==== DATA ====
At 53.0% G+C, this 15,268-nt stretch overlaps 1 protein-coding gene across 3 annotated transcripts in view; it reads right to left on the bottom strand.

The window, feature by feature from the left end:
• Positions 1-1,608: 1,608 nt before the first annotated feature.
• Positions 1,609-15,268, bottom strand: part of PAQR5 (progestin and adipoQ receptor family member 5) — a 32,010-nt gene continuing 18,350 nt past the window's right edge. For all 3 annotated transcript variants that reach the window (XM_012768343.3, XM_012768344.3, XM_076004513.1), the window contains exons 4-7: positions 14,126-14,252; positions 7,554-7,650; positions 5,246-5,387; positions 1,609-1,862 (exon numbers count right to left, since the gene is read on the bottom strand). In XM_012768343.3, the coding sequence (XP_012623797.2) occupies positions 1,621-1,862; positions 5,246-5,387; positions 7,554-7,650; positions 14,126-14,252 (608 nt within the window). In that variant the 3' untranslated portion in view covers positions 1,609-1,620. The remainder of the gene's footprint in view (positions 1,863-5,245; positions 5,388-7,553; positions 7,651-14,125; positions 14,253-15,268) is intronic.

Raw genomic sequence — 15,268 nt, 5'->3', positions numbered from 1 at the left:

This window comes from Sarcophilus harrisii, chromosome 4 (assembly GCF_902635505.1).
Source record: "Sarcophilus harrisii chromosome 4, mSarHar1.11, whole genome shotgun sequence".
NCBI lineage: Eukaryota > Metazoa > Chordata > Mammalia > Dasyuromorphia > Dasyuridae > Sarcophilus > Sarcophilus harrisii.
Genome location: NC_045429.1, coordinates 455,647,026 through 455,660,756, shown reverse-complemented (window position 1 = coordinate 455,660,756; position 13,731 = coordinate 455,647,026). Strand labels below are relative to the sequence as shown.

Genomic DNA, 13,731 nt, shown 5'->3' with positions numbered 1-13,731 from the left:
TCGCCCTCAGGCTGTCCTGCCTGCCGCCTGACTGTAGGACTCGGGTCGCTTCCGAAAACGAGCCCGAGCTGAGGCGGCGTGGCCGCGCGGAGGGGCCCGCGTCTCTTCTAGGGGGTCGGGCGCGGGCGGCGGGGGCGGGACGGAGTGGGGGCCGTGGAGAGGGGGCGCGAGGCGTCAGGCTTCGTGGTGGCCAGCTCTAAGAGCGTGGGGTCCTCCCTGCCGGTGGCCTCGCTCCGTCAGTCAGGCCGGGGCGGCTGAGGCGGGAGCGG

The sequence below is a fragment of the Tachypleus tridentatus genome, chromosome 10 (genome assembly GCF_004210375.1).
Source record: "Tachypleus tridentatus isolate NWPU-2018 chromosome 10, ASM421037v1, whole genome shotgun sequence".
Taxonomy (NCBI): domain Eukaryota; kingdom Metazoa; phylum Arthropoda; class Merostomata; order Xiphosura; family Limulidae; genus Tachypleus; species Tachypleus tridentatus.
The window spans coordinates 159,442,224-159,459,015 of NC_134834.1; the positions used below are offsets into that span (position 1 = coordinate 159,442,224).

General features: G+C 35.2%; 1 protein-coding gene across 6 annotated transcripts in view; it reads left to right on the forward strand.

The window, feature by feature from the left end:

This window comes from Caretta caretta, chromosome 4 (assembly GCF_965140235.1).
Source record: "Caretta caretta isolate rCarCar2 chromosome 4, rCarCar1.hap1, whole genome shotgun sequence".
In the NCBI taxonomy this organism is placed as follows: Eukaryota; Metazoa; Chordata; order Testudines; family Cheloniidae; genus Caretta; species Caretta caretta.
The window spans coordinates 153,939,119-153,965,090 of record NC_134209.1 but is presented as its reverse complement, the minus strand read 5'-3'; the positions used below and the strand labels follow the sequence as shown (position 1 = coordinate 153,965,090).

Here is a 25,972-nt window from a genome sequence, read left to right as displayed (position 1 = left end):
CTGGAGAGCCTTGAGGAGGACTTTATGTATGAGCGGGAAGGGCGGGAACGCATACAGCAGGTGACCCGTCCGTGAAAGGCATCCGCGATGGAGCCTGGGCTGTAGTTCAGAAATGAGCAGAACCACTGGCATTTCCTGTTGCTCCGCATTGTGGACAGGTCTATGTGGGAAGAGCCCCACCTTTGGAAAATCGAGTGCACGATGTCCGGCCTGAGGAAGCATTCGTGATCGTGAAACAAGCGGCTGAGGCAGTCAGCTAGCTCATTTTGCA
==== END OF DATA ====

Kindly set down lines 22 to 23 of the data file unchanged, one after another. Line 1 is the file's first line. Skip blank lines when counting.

Here is a 25,972-nt window from a genome sequence, read left to right as displayed (position 1 = left end):
CTGGAGAGCCTTGAGGAGGACTTTATGTATGAGCGGGAAGGGCGGGAACGCATACAGCAGGTGACCCGTCCGTGAAAGGCATCCGCGATGGAGCCTGGGCTGTAGTTCAGAAATGAGCAGAACCACTGGCATTTCCTGTTGCTCCGCATTGTGGACAGGTCTATGTGGGAAGAGCCCCACCTTTGGAAAATCGAGTGCACGATGTCCGGCCTGAGGAAGCATTCGTGATCGTGAAACAAGCGGCTGAGGCAGTCAGCTAGCTCATTTTGCA